Josh Wilson

Joshua Wilson is the editor and publisher of The Fabulist Words & Art.

Ellen Klages on the ‘fantastic constructs’ of her magical San Francisco

By Josh Wilson / May 16, 2020 / 0 Comments

[Ellen Klages has won her share of literary awards, but the biggest prize of all goes to the reader, who gets to explore the familiar, but distinct, worlds she creates. A San Francisco Bay Area resident since the 1970s, Klages paints a sparkling alternate vision of that city as literally magical in her World Fantasy […]

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What Poe can teach us about the pandemic

By Josh Wilson / May 1, 2020 / 0 Comments

But Prince Prospero was happy and dauntless and sagacious. When his dominions were half depopulated, he summoned to his presence a thousand hale and light-hearted friends from among the knights and dames of his court, and with these retired to the deep seclusion of one of his crenellated abbeys.— Edgar Allan Poe, “Masque of the […]

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David Tennant reads vampire stories, Michael Moorcock’s rock ‘n’ roll chaos

By Josh Wilson / October 16, 2019 / 0 Comments

(Above: Edvard Munch, “Vampyr”) David Tennant reads vampire stories: Hallowe’en has come for you a little early with this special treat — great vampire fiction by Fritz Leiber, Richard Matheson, Edith Wharton and other great authors, as read by one of the great contemporary interpreters of fantasy and science fiction roles on screens large and […]

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Strange transits through “The Daylight Gate” (review)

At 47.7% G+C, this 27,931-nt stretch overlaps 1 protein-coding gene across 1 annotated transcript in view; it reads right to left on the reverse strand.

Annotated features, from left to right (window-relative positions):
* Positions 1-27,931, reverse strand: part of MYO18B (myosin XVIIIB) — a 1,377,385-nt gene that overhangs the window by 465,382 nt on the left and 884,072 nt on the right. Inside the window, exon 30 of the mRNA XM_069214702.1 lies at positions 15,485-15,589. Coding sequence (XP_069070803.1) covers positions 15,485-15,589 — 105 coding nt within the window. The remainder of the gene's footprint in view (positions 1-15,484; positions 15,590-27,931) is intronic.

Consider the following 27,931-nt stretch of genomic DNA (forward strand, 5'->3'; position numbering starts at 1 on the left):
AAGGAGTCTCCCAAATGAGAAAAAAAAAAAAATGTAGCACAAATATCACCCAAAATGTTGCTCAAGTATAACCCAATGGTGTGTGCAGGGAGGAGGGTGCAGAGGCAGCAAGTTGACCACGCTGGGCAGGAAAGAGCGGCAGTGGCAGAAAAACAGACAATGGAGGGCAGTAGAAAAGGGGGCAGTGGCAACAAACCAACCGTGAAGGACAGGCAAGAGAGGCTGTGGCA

By Josh Wilson / August 3, 2019 / 0 Comments

Unfailingly dire, unflinchingly bloody, full of love and license, and brimming over with real devotion and all-too-human devilry, Jeanette Winterson’s “The Daylight Gate“ is at once a history lesson, historical fiction, and a romantic tale of the fantastic. Centered on England’s first recorded with trials in the grim aftermath of the Gunpowder Plot of 1605, this post-Elizabethan milieu is peopled with historical figures Winterson has made entirely her own.

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Let sleeping dogs lie: Gene Wolfe’s “The Fifth Head of Cerberus” (review)

By Josh Wilson / June 29, 2019 / 0 Comments

Trust is a slippery prospect in Gene Wolfe’s collection of interconnected novellas, “The Fifth Head of Cerberus” — and while the oft-unfortunate characters that populate the book certainly have their own issues of trust, confidence and reliability in their lives, the one who really is left grasping after truth, and even a genuine sense of reality within this singular narrative collection, is the reader.

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On Octavia E. Butler’s birthday, why not read some of her game-changing classics?

By Josh Wilson / June 22, 2019 / 0 Comments

Active from the ’70s into the early ’00s, Butler was one of the first African American women to make an impact in science fiction. As a writer of extraordinary, painful humanity and uncompromising vision, we’d suggest that perhaps one of her only real peers is J.G. Ballard.

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